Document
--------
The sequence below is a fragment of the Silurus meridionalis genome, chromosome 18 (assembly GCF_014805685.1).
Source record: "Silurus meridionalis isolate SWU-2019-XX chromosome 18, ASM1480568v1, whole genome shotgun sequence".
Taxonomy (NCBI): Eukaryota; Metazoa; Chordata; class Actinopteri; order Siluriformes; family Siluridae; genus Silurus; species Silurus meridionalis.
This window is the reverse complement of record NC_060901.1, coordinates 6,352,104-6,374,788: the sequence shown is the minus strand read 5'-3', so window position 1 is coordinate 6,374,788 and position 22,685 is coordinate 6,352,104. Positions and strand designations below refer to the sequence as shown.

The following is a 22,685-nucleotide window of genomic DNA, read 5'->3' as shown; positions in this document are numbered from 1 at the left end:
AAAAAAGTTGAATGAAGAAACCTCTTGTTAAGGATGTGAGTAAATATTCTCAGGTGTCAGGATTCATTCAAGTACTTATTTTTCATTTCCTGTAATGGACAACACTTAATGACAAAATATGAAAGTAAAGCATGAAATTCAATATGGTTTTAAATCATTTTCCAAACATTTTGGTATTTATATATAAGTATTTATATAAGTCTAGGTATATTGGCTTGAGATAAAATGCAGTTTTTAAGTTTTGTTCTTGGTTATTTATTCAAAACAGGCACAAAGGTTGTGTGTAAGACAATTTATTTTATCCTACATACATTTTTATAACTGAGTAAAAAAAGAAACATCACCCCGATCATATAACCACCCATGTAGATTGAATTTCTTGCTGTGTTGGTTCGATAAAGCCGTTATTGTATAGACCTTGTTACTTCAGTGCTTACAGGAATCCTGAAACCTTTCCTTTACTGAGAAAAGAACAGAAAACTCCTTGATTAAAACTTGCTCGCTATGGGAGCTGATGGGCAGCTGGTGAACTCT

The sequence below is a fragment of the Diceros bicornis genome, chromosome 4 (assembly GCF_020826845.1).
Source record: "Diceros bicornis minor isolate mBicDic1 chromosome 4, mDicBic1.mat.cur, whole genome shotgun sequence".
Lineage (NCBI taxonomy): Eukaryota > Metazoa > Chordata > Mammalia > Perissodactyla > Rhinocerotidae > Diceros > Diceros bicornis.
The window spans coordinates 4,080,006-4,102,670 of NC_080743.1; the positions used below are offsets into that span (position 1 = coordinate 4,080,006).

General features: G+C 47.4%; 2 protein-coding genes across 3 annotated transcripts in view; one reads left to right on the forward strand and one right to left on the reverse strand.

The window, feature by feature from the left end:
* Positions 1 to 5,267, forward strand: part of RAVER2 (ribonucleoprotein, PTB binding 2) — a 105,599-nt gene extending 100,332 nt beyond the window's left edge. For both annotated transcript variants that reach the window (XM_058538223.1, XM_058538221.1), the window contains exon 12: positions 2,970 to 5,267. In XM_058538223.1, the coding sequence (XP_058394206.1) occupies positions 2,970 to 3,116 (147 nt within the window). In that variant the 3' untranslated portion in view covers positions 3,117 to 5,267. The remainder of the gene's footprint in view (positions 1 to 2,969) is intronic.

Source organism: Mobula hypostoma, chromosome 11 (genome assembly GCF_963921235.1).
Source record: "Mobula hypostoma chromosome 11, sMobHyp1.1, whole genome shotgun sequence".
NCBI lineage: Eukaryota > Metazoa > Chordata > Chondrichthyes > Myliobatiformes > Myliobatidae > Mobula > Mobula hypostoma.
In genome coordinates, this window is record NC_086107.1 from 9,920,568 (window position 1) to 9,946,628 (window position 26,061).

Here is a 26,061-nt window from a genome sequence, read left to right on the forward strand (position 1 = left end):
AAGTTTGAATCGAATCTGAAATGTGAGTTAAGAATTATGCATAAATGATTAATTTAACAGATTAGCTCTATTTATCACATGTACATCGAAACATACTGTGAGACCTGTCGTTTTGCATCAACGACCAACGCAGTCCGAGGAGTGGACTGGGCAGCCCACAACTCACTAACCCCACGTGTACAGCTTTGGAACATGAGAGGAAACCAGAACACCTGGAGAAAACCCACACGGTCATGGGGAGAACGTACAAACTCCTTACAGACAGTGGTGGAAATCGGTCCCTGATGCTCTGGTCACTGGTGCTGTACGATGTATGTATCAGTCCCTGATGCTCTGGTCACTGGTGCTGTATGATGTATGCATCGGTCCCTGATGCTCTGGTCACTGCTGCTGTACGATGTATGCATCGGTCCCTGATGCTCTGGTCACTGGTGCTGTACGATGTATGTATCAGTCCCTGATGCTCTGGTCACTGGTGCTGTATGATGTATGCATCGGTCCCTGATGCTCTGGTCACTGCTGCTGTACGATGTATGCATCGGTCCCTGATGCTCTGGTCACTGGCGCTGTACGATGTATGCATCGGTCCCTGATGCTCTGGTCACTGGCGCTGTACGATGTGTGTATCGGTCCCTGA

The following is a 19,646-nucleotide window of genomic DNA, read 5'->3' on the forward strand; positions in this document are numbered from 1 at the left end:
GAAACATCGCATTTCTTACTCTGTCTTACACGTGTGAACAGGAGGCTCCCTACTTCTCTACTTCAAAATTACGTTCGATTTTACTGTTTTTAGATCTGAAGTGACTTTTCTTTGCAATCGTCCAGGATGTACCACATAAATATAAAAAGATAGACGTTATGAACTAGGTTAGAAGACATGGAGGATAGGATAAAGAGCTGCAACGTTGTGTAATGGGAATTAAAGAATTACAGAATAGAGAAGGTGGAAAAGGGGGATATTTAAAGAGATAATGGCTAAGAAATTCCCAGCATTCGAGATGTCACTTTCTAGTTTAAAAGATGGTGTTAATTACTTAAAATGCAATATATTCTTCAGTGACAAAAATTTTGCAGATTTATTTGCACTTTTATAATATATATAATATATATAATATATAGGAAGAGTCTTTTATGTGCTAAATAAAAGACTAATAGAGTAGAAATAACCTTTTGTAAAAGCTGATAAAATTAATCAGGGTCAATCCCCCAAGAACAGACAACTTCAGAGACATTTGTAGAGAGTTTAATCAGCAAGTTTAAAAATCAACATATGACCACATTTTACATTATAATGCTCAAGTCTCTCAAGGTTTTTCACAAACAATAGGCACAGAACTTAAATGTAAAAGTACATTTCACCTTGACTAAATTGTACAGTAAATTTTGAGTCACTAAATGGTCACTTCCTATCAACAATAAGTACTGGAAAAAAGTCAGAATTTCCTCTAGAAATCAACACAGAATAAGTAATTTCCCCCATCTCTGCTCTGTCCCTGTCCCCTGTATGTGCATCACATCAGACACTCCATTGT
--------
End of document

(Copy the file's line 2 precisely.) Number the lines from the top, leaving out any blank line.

Source record: "Silurus meridionalis isolate SWU-2019-XX chromosome 18, ASM1480568v1, whole genome shotgun sequence".